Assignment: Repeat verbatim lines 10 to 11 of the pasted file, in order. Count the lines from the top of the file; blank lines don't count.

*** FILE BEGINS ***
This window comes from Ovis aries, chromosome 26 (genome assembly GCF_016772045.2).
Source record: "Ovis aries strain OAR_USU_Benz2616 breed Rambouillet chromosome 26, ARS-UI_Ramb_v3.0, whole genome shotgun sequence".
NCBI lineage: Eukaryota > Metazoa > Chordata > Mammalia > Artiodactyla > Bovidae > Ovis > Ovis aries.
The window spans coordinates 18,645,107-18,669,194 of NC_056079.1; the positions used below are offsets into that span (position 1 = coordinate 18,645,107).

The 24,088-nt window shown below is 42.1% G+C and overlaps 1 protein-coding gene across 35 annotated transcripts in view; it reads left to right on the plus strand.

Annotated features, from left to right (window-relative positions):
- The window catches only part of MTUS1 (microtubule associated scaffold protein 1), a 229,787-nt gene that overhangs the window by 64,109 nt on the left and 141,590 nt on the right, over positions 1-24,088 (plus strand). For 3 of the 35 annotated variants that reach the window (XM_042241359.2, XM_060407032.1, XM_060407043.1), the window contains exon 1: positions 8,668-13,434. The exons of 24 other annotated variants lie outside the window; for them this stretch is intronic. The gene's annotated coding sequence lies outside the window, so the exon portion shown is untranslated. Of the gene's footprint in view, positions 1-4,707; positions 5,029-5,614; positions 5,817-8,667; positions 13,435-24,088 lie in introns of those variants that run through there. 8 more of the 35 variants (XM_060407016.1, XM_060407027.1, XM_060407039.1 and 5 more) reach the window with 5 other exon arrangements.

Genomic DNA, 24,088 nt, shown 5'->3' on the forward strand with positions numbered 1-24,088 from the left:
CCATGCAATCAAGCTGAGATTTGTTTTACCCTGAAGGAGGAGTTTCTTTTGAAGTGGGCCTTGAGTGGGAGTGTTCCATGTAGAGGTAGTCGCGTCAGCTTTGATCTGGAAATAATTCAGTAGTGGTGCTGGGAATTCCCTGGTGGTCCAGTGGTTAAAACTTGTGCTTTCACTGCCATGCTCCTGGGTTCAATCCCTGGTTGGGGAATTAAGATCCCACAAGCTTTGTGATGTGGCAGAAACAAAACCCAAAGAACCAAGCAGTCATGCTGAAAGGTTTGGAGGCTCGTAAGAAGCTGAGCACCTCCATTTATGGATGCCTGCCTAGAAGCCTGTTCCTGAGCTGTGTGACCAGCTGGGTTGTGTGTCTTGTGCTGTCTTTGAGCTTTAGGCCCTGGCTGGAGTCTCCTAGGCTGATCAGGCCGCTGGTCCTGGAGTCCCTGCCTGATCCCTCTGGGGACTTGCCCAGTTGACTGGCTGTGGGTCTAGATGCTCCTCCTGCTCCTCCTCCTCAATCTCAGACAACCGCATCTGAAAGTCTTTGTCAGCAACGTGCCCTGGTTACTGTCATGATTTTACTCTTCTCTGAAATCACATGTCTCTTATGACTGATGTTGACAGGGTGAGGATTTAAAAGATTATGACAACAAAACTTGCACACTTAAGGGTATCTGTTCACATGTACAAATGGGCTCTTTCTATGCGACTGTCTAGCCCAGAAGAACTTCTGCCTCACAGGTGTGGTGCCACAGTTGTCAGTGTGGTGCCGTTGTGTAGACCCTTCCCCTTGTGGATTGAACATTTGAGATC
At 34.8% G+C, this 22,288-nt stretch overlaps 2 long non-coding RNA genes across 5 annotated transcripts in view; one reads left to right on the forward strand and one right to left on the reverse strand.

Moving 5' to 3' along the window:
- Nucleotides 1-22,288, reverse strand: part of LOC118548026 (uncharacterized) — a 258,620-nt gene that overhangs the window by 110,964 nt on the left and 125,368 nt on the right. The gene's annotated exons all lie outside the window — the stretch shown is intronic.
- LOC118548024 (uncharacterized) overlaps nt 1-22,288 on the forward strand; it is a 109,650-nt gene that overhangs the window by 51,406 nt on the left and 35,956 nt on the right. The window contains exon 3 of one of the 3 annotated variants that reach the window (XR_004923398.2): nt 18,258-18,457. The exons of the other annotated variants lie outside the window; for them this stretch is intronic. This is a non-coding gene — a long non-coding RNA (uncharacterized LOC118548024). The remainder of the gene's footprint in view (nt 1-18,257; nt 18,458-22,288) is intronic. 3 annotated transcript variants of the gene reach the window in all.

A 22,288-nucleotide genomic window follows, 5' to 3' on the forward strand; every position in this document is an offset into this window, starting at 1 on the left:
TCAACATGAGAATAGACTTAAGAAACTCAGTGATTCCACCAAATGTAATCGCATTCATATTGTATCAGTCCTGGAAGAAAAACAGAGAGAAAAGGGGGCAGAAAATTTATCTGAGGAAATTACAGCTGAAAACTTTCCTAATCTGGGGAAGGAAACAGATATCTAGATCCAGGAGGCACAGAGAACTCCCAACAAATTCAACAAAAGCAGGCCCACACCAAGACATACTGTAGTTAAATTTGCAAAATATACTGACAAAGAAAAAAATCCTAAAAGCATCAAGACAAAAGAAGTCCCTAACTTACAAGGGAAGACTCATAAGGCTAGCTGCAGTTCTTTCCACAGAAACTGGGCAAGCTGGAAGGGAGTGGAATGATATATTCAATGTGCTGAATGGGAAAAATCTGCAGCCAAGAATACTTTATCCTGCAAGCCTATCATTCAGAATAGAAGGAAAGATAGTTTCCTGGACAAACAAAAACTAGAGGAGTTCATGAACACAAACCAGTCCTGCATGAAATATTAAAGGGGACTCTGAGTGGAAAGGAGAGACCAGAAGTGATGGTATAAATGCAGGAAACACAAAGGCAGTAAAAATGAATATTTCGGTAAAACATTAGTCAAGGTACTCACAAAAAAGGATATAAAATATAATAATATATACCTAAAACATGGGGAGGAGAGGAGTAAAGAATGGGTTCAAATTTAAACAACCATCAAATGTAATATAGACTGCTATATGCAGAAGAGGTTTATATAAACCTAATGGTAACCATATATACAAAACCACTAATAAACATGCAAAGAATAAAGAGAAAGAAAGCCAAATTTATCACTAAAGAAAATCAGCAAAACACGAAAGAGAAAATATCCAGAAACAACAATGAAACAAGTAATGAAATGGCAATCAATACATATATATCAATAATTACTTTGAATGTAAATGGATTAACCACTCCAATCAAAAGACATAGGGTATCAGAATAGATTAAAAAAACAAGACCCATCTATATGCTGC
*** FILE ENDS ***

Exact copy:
At 34.8% G+C, this 22,288-nt stretch overlaps 2 long non-coding RNA genes across 5 annotated transcripts in view; one reads left to right on the forward strand and one right to left on the reverse strand.

Moving 5' to 3' along the window: